Newspaper headlines: 'Regret' and 'success' over Andrew's interview

The Duke of York , speaking for the first time about his links to Jeffrey Epstein in an interview with BBC Newsnight's Emily Maitlis, Image copyright Mark Harrison/BBC/PA Media
Image caption Prince Andrew's interview with the BBC's Emily Maitlis aired on Saturday evening

While the third series of royal TV drama The Crown - which began yesterday - receives rave reviews in Monday's newspapers, it is not so for Prince Andrew's appearance in his BBC interview with Emily Maitlis.

It was, the Financial Times says, one of the Royal Family's most misjudged forays on television, eclipsing even those of Prince Charles and Princess Diana on the collapse of their marriage.

For the i newspaper, it was the Newsnight horror show - one of the weirdest royal interviews ever.

The Guardian says the prince faced disbelief and fury on both sides of the Atlantic over the defence of his friendship with Jeffrey Epstein.

It says he is under growing pressure from his critics here and in the US to apologise to Epstein's victims.

In the paper's own view, there was a "grotesque mismatch between the Duke of York's language and demeanour, and the gravity of the allegations".

But the Daily Mail reports that the prince has told friends he regrets he did not make it clear he had great sympathy for anyone who was abused by Epstein.

"When I said I was shocked I thought that was implicit," he is quoted as saying.

The Mail's Richard Kay says: "The jaw-dropping insensitivity of it all left millions of viewers, not just in Britain but around the world, asking: why?

"Why on earth had he agreed to do this, and what was he thinking?" He describes the interview as one of the most egregious acts of self-harm by any member of the Royal Family.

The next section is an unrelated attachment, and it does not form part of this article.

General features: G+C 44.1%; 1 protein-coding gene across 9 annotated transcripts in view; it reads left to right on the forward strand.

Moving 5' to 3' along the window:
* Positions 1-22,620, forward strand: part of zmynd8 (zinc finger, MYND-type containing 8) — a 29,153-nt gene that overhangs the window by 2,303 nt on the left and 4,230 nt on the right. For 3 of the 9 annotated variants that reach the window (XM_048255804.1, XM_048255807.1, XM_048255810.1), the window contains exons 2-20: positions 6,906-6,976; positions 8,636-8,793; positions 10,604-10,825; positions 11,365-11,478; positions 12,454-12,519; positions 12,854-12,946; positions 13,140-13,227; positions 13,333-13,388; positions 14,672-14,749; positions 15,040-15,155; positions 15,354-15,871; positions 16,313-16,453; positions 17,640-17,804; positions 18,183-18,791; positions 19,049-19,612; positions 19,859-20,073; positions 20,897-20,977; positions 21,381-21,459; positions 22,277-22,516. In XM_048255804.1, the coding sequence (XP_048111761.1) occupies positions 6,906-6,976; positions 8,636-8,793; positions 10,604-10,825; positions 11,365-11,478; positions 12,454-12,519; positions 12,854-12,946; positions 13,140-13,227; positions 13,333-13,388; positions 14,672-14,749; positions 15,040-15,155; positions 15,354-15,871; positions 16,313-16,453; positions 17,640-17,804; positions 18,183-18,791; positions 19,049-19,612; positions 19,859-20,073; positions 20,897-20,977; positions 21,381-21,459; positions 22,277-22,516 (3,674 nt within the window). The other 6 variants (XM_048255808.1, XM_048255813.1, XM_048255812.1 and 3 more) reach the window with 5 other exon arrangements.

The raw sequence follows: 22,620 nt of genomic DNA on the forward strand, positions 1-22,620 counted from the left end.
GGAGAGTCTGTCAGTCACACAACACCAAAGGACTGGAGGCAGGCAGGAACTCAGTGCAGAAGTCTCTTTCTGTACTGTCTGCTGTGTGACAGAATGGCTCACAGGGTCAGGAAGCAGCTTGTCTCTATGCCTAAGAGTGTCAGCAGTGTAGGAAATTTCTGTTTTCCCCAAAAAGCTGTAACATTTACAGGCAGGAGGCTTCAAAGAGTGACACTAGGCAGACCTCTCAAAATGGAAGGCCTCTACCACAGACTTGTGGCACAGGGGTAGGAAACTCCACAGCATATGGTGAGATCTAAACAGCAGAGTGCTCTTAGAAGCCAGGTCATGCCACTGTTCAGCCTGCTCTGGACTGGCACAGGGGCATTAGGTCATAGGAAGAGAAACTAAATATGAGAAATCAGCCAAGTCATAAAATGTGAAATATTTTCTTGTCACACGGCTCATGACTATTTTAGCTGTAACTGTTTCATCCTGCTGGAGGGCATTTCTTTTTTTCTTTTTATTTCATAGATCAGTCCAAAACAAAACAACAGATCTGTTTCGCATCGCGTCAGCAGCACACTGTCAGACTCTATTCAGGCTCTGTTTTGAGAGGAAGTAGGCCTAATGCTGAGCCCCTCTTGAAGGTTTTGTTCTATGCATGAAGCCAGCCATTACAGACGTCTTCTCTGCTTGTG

According to the Sun, the prince told the Queen that his interview had been a "great success". It was, the paper says, his "craziest" claim yet.

The Times says Buckingham Palace insiders, while taken aback by the reaction, believe it will be possible to judge the impact of the interview only after the dust has settled.

They are bracing themselves for several days of negative publicity, it adds.

In the Times's view, Prince Andrew's "broadcast equivocations were an embarrassment and a disgrace" and "the monarchy stands mired in scandal as a result".

His position is "probably irretrievable", it suggests, adding: "The first step in extricating the monarchy should be his retreat from a public role, and a long period of silence."

The Telegraph's main cartoon shows a puzzled diner at Pizza Express in Woking inquiring about a dish on the menu. "That's our new one", the waitress replies - "the alibi".

And, in its editorial, the paper says that as an exercise in making a bad situation worse, it has few equals.

"Since Prince Andrew saw this interview as an opportunity to put the record straight, it is surprising that he was so ill-prepared for the line of questioning," it says.

Election debate row

As the Lib Dems and the Scottish National Party go to the High Court today to challenge ITV's decision not to include them in the party leaders' election debate, the Times makes the case for an independent commission to be set up to run the debates.

It wants the debates to be separated from what it calls the whims of the politicians and broadcasters.

Even if the debates themselves prove less than edifying, the cause of democratic argument will be advanced, it suggests.

Image copyright EPA
Image caption Lib Dem leader Jo Swinson wants to be included in ITV's debate with Boris Johnson and Jeremy Corbyn

Meanwhile, the Times also reports that talented students are dropping team sports when they arrive at university because of archaic initiation practices.

According to the paper, students are expected to down copious amounts of alcohol while performing various acts.

It says parents want more action from universities to abolish the practices, and have accused vice-chancellors of paying lip service to tackling the problem.

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Finally, the Telegraph says tattooists have called for the age limit for facial inkings to be raised from 18 to 21, as social media fuels a rise in the markings.

It reports that the trend has become popular in recent years as youngsters copy celebrities aiming for the "perfect" Instagram picture.

But tattoo artists warn that the illustrations could affect people's job prospects and "stain" their future.